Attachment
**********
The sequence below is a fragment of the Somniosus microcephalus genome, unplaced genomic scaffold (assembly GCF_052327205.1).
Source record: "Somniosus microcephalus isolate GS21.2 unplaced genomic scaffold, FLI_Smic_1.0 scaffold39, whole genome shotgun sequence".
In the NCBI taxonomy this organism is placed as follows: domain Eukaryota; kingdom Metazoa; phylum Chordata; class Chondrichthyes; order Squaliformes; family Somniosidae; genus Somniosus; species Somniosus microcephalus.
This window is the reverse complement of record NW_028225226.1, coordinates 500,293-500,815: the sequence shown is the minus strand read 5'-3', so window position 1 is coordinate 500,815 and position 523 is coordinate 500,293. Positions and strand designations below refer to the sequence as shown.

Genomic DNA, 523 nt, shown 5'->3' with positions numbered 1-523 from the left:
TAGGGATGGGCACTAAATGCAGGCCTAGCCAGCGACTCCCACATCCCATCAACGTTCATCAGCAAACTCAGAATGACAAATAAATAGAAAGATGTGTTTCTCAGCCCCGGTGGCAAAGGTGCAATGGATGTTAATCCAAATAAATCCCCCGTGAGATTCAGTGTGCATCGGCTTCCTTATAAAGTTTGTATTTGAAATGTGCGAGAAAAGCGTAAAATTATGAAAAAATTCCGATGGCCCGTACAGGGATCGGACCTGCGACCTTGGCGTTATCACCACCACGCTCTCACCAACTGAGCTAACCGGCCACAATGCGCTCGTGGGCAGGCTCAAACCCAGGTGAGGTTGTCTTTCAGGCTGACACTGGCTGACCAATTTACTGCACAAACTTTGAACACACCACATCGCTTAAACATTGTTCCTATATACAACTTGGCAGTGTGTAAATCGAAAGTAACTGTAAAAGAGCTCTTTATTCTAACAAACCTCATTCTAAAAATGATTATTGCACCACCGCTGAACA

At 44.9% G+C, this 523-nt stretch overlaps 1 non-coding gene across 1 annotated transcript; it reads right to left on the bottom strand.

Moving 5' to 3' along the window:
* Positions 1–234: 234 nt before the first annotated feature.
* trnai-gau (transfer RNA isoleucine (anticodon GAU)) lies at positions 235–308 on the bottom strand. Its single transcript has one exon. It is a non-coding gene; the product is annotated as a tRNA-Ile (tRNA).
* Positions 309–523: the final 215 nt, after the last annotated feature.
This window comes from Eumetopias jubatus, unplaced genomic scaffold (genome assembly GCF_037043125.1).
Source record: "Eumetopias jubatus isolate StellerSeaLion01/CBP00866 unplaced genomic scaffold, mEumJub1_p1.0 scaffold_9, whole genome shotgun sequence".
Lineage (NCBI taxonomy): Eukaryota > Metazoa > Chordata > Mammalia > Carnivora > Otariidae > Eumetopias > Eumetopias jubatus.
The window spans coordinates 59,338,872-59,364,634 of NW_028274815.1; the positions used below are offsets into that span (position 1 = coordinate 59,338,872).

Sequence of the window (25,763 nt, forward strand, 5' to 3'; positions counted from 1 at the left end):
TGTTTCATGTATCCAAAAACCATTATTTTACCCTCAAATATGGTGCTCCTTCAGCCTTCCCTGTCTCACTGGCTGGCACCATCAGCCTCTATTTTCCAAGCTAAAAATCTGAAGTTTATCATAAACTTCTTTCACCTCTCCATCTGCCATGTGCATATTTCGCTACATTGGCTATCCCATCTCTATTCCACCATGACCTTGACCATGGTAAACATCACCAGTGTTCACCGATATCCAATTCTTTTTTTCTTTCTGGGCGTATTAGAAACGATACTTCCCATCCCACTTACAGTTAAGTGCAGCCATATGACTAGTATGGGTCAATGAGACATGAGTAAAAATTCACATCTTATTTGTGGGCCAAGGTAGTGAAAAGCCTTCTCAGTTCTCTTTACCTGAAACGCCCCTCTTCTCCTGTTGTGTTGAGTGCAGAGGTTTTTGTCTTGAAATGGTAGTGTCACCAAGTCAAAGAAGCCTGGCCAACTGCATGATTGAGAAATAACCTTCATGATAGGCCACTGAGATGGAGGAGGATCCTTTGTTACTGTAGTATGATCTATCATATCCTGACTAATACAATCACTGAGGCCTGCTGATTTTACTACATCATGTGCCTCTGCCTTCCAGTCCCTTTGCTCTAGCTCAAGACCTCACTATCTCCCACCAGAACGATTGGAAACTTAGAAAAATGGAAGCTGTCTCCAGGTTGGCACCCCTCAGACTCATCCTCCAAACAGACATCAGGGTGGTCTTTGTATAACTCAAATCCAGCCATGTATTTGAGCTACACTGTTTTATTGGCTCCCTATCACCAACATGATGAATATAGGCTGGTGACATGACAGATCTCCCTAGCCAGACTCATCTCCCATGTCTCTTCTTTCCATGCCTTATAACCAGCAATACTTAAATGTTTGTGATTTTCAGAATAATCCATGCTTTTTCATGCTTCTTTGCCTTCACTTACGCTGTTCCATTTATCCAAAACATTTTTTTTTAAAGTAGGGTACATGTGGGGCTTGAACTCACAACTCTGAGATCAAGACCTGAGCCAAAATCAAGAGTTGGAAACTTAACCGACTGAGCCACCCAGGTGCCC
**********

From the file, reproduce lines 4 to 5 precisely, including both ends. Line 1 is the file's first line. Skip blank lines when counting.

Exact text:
This window is the reverse complement of record NW_028225226.1, coordinates 500,293-500,815: the sequence shown is the minus strand read 5'-3', so window position 1 is coordinate 500,815 and position 523 is coordinate 500,293. Positions and strand designations below refer to the sequence as shown.

Genomic DNA, 523 nt, shown 5'->3' with positions numbered 1-523 from the left: